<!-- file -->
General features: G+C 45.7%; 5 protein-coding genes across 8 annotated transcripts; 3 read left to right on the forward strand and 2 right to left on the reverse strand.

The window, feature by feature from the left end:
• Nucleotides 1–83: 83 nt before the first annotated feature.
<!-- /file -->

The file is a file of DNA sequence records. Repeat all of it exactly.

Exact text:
General features: G+C 45.7%; 5 protein-coding genes across 8 annotated transcripts; 3 read left to right on the forward strand and 2 right to left on the reverse strand.

The window, feature by feature from the left end:
• Nucleotides 1–83: 83 nt before the first annotated feature.